Diagnosis of Asthma

If we determine that you or your child has asthma, there is one important point to keep in mind. Although asthma is a chronic and serious lung disease, your can lead an active, normal life if you follow the treatments and environmental control measures suggested. You need to partner with us to succeed in effective disease management.

At your initial visit we will take a careful history and perform a physical examination. Allergy testing will usually be performed to investigate possible triggers of the asthma. While still in the office, we will then explain what type of asthma you or your child has. There are four classifications of asthma severity:

  • Mild intermittent
  • Mild persistent
  • Moderate persistent
  • Severe persistent

If you have more than two episodes of asthma symptoms per week persistent asthma is present.  This means that inflammation remains in the airways even without the presence of symptoms. Persistent asthma may become more severe or less severe over time. Our goal will be to first stabilize your symptoms, and then "step down" the level of medication(s) until you are using to the lowest dose possible while continuing in control.

We use this classification in determining which medications to prescribe.

  • For mild intermittent asthma, no daily medication is needed. A short acting bronchodilator ("rescue inhaler") will be prescribed to relieve occasional symptoms and possibly before some exercise.
  • For mild persistent asthma, daily long-term control medication is typically indicated. This will reduce the inflammation in the airways and control the symptoms. A rescue inhaler will also be available.
  • For moderate persistent asthma, you may need an additional medication.
  • For severe persistent asthma, multiple long-term control medications are required, including high-dose inhaled corticosteroids and, if needed, oral corticosteroids.

Tools for the asthma patient

There are three important tools you may leave our office with, in addition to a good understanding of asthma and how you can improve asthma symptoms.

1. Daily Management Plan & Action Plan

We will work with you to develop a daily management plan, describing regular medications and measures to keep your asthma under control.  An action plan, describes steps to take when asthma worsens, including what medications to take and when to contact a physician and/or go to the emergency room or urgent care center.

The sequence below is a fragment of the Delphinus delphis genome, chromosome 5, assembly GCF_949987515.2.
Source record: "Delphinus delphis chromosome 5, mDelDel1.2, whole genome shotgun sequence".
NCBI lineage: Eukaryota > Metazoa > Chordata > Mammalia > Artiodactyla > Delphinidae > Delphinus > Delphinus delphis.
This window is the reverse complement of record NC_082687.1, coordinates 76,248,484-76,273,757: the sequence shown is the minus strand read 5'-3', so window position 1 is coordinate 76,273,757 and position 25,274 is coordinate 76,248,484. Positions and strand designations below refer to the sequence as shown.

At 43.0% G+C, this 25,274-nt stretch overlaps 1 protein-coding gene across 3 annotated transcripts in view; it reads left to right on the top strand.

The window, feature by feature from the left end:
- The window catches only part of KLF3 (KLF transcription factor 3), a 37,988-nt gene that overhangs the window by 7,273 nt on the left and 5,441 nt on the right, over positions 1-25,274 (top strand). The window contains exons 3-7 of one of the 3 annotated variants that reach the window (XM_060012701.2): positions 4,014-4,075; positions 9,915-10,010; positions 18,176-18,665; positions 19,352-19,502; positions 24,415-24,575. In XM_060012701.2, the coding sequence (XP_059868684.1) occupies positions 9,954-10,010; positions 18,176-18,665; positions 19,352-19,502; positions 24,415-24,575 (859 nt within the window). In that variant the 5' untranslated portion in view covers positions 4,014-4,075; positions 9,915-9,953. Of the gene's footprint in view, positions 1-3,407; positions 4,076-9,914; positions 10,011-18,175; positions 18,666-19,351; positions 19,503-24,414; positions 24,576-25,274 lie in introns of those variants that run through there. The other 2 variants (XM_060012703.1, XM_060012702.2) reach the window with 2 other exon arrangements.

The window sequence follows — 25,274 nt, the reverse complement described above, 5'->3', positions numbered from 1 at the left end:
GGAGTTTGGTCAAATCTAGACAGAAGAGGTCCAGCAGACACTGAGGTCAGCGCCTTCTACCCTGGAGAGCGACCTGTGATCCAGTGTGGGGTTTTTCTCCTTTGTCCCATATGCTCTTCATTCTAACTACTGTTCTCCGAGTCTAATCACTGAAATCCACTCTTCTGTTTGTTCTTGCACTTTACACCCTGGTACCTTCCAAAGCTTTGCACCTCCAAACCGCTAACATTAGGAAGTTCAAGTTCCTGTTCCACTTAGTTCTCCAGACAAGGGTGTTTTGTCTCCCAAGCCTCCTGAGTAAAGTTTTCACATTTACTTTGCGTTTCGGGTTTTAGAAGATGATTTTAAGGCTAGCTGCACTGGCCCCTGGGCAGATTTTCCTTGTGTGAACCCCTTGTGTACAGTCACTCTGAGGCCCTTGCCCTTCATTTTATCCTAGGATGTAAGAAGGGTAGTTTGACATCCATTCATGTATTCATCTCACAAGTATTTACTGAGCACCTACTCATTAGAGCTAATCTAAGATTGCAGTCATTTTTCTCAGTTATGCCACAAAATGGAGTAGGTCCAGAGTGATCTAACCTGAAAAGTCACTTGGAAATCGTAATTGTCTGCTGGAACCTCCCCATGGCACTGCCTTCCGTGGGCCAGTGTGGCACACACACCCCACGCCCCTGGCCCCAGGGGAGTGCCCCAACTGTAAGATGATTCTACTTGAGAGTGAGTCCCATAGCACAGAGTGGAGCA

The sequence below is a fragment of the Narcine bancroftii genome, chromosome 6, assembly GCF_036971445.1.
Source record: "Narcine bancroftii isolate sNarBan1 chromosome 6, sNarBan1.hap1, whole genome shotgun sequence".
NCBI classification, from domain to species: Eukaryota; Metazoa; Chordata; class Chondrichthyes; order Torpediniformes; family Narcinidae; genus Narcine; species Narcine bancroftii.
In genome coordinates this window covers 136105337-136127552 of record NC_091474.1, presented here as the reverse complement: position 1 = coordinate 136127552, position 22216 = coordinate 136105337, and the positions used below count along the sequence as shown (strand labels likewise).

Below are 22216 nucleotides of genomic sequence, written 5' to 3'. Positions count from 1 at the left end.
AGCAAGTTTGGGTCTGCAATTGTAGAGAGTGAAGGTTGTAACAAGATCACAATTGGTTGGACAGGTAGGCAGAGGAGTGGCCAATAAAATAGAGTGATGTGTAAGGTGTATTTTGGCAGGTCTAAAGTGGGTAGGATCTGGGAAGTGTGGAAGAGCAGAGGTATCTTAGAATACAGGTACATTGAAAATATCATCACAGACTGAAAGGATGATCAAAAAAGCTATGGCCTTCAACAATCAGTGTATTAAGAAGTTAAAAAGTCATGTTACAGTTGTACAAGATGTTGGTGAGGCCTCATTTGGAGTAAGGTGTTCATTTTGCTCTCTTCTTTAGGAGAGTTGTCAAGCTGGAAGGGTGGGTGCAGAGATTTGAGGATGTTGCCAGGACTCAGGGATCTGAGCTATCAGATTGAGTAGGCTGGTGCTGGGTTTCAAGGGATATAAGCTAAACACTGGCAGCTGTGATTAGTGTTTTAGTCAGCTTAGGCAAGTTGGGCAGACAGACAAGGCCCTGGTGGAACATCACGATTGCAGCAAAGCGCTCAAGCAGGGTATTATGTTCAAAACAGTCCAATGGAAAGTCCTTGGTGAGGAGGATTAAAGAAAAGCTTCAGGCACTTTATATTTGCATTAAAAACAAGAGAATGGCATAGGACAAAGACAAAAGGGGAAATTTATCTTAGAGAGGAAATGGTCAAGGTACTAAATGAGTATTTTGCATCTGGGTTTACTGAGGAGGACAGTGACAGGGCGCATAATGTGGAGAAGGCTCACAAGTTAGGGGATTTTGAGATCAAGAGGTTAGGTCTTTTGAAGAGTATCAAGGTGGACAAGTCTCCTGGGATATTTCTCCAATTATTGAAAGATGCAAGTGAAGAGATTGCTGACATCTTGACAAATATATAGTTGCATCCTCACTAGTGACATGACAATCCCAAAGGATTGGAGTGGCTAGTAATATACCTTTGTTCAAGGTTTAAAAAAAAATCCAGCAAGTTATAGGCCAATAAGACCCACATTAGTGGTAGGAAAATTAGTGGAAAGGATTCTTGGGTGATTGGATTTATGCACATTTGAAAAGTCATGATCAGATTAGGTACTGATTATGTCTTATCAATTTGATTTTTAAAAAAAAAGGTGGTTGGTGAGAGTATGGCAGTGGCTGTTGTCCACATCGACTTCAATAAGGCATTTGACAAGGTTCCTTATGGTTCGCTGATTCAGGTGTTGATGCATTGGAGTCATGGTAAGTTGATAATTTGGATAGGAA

2. Peak Flow Meter

A peak flow meter for asthma is like a thermometer for a fever. It is an instrument that can look something like a kazoo and measures the airflow when you blow into it quickly and forcefully. Depending on you situation we may recommend the use one at home to guide decisions about when medications need to be increased or decreased, and to determine when to call a physician and/or seek emergency care. This is an inexpensive and helpful device for asthma management. It is not useful in children under five years of age.

3. Environmental Control Plan

An environmental control plan outlines steps you can take to make your home a better living environment if you have allergies. A few steps can go a long way, for example:

  • Encase mattress, box springs and pillows with allergen-impermeable covers.
  • Launder bedding in hot water (temperatures 130 degrees or hotter) regularly.
  • Reduce indoor humidity to less than 50 percent.
  • Minimize use of carpets and upholstered furniture.
  • Remove pets to which you are allergic
  • Eliminate exposure to cigarette smoke.

The ultimate goal of all these measures is to get asthma under control. That means:

  • No coughing, shortness of breath, rapid breathing, wheezing or chest-tightness.
  • No waking up at night because of asthma symptoms.
  • Normal activities, including play, sports and exercise.
  • No episodes of asthma that require a doctor visit, emergency room visit, or urgent care.
  • No absences from school or activities
  • No missed time from work for the parent or caregiver.
  • Normal or near normal pulmonary functions.

In other words, living a happy healthy life with few limitations is the goal.

Date: 1/21/2005

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